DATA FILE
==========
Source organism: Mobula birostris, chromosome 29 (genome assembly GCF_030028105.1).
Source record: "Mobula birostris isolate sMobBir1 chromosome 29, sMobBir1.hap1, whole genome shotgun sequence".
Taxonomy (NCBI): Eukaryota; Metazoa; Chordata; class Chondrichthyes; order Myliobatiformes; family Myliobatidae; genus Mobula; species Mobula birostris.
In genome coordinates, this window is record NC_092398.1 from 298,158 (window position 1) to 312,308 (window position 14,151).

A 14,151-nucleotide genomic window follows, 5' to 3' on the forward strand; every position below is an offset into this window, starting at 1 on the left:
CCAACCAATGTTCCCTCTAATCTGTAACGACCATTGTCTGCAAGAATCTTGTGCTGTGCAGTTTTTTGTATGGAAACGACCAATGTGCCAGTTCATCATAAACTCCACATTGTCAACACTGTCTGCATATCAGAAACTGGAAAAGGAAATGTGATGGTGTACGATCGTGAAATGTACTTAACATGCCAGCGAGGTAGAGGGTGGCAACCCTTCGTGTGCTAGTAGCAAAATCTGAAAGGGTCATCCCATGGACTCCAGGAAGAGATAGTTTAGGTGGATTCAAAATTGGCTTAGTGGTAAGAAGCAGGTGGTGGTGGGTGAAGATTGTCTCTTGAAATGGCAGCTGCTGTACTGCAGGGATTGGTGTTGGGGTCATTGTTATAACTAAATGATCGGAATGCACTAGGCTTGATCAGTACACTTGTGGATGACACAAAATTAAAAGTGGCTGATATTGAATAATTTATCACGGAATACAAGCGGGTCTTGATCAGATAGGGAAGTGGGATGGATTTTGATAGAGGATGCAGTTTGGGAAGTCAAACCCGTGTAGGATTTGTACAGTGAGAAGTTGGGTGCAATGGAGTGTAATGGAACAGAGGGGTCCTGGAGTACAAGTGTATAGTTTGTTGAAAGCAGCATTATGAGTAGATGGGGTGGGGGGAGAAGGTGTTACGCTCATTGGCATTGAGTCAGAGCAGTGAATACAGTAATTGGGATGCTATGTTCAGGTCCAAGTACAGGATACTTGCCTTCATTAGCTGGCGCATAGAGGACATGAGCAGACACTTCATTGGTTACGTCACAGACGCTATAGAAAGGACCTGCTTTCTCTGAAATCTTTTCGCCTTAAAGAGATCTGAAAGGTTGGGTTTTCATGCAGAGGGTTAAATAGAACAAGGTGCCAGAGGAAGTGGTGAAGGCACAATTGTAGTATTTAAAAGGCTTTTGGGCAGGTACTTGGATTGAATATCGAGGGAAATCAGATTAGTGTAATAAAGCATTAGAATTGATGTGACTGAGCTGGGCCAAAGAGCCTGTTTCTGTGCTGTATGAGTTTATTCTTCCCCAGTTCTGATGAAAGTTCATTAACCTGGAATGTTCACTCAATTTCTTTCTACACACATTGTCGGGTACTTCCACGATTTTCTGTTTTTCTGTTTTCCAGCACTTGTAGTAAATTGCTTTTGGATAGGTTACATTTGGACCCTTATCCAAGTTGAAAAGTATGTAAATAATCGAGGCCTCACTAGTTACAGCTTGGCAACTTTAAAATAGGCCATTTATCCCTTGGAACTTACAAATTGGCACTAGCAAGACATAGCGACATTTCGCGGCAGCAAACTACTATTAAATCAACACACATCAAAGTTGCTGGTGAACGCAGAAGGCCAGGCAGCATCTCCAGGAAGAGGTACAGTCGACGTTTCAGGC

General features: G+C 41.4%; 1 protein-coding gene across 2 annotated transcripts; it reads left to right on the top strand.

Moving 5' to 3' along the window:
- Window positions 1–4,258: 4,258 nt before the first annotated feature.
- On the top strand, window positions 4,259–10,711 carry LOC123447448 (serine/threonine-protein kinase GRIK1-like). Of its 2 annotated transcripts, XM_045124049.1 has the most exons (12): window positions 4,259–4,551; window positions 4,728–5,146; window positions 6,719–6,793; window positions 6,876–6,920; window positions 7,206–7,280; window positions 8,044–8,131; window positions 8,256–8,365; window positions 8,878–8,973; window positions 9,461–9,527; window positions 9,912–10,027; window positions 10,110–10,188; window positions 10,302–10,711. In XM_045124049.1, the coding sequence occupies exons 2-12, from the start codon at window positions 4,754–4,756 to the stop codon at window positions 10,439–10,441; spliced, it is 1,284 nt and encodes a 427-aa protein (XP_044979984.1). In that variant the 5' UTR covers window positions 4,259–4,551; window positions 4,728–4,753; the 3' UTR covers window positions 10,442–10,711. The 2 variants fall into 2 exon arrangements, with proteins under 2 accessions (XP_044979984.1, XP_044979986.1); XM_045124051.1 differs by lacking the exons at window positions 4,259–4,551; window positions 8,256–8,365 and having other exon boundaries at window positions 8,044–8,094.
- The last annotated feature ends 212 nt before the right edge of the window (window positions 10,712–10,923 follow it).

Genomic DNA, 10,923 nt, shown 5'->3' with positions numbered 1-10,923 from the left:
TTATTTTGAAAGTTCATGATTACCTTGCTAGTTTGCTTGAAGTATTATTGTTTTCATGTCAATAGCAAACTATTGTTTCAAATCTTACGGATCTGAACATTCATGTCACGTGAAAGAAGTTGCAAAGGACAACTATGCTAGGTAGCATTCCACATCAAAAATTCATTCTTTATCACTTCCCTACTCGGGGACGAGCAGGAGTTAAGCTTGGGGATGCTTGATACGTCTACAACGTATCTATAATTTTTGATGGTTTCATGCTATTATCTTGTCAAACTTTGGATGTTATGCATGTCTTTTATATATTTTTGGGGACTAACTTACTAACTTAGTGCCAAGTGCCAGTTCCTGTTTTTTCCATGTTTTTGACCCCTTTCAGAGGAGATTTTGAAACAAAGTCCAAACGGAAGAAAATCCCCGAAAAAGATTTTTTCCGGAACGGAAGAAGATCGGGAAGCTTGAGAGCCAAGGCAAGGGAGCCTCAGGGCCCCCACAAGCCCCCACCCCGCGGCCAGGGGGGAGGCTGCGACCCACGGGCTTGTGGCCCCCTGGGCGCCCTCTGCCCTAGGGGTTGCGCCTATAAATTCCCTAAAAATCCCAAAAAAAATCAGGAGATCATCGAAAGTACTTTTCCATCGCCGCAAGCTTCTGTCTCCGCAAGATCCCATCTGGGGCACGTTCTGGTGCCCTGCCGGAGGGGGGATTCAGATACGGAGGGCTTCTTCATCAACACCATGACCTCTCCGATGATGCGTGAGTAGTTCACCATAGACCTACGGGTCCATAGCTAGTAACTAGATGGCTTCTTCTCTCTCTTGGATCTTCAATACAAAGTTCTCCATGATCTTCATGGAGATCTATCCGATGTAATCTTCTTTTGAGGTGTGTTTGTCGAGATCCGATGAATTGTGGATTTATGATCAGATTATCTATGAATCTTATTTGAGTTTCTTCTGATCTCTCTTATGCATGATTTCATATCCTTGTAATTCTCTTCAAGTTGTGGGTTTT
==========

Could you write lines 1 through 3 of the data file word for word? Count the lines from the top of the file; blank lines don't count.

Source organism: Mobula birostris, chromosome 29 (genome assembly GCF_030028105.1).
Source record: "Mobula birostris isolate sMobBir1 chromosome 29, sMobBir1.hap1, whole genome shotgun sequence".
Taxonomy (NCBI): Eukaryota; Metazoa; Chordata; class Chondrichthyes; order Myliobatiformes; family Myliobatidae; genus Mobula; species Mobula birostris.